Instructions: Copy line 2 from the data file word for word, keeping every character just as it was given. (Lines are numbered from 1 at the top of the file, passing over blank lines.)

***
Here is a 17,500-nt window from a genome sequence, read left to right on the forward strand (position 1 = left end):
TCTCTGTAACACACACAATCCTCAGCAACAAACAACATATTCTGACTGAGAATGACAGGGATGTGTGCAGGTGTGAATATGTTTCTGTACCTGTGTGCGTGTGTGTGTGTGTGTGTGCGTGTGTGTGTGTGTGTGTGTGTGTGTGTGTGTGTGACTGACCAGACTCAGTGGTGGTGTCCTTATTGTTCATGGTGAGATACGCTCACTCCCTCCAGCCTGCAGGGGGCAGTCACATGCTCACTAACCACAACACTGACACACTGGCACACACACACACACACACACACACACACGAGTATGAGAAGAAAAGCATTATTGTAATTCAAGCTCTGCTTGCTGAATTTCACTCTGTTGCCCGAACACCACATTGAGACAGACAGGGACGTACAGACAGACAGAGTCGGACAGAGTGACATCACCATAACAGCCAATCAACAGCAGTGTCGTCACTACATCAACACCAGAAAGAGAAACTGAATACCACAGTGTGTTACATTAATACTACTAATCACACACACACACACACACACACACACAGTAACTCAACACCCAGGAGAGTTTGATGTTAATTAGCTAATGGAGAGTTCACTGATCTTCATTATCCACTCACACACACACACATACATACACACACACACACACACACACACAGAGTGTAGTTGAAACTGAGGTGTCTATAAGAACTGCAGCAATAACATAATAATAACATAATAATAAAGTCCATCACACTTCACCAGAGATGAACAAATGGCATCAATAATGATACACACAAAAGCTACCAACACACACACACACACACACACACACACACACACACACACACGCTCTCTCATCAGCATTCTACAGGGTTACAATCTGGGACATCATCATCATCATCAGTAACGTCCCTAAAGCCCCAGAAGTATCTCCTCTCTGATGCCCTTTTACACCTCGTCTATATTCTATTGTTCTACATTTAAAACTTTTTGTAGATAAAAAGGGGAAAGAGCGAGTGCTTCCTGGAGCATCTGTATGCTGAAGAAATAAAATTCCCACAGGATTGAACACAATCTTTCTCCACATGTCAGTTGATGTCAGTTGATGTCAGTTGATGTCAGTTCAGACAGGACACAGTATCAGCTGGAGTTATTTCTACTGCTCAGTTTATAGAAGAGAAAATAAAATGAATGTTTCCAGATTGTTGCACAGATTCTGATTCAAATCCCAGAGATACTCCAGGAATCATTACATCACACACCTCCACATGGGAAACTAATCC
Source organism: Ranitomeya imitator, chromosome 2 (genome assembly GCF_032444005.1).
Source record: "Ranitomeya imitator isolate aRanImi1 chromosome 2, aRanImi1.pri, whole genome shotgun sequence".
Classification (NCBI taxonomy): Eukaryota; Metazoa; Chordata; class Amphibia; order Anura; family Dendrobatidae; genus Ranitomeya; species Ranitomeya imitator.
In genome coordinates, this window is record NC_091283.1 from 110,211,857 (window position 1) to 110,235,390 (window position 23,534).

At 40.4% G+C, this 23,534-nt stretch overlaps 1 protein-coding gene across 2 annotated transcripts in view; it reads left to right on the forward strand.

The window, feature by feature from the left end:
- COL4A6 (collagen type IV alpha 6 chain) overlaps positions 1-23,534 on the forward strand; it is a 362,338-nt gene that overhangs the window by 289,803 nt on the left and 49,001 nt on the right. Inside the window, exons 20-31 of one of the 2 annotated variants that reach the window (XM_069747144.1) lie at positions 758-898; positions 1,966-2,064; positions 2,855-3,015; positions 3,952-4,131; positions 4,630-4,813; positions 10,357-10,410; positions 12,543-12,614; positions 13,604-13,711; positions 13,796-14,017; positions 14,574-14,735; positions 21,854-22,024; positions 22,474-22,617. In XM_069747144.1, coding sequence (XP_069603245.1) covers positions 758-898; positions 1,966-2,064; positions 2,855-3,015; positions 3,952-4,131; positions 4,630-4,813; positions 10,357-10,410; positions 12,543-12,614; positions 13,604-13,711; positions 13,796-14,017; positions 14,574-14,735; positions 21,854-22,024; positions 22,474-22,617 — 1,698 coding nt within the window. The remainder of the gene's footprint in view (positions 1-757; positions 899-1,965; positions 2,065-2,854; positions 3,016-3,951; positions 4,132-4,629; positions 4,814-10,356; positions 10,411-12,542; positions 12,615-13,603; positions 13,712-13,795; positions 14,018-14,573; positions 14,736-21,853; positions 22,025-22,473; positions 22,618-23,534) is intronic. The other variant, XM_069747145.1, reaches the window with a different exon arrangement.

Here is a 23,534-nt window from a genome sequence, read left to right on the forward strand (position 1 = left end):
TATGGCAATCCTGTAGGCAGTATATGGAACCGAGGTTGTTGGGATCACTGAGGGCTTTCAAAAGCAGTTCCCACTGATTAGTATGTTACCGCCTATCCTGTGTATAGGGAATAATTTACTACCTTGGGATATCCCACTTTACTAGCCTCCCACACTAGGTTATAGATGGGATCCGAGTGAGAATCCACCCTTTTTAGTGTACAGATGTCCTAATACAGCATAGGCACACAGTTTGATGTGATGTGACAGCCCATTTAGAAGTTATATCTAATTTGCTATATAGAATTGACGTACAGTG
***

TCTCTGTAACACACACAATCCTCAGCAACAAACAACATATTCTGACTGAGAATGACAGGGATGTGTGCAGGTGTGAATATGTTTCTGTACCTGTGTGCGTGTGTGTGTGTGTGTGTGCGTGTGTGTGTGTGTGTGTGTGTGTGTGTGTGTGTGACTGACCAGACTCAGTGGTGGTGTCCTTATTGTTCATGGTGAGATACGCTCACTCCCTCCAGCCTGCAGGGGGCAGTCACATGCTCACTAACCACAACACTGACACACTGGCACACACACACACACACACACACACACACGAGTATGAGAAGAAAAGCATTATTGTAATTCAAGCTCTGCTTGCTGAATTTCACTCTGTTGCCCGAACACCACATTGAGACAGACAGGGACGTACAGACAGACAGAGTCGGACAGAGTGACATCACCATAACAGCCAATCAACAGCAGTGTCGTCACTACATCAACACCAGAAAGAGAAACTGAATACCACAGTGTGTTACATTAATACTACTAATCACACACACACACACACACACACACACAGTAACTCAACACCCAGGAGAGTTTGATGTTAATTAGCTAATGGAGAGTTCACTGATCTTCATTATCCACTCACACACACACACATACATACACACACACACACACACACACACAGAGTGTAGTTGAAACTGAGGTGTCTATAAGAACTGCAGCAATAACATAATAATAACATAATAATAAAGTCCATCACACTTCACCAGAGATGAACAAATGGCATCAATAATGATACACACAAAAGCTACCAACACACACACACACACACACACACACACACACACACACACACGCTCTCTCATCAGCATTCTACAGGGTTACAATCTGGGACATCATCATCATCATCAGTAACGTCCCTAAAGCCCCAGAAGTATCTCCTCTCTGATGCCCTTTTACACCTCGTCTATATTCTATTGTTCTACATTTAAAACTTTTTGTAGATAAAAAGGGGAAAGAGCGAGTGCTTCCTGGAGCATCTGTATGCTGAAGAAATAAAATTCCCACAGGATTGAACACAATCTTTCTCCACATGTCAGTTGATGTCAGTTGATGTCAGTTGATGTCAGTTCAGACAGGACACAGTATCAGCTGGAGTTATTTCTACTGCTCAGTTTATAGAAGAGAAAATAAAATGAATGTTTCCAGATTGTTGCACAGATTCTGATTCAAATCCCAGAGATACTCCAGGAATCATTACATCACACACCTCCACATGGGAAACTAATCC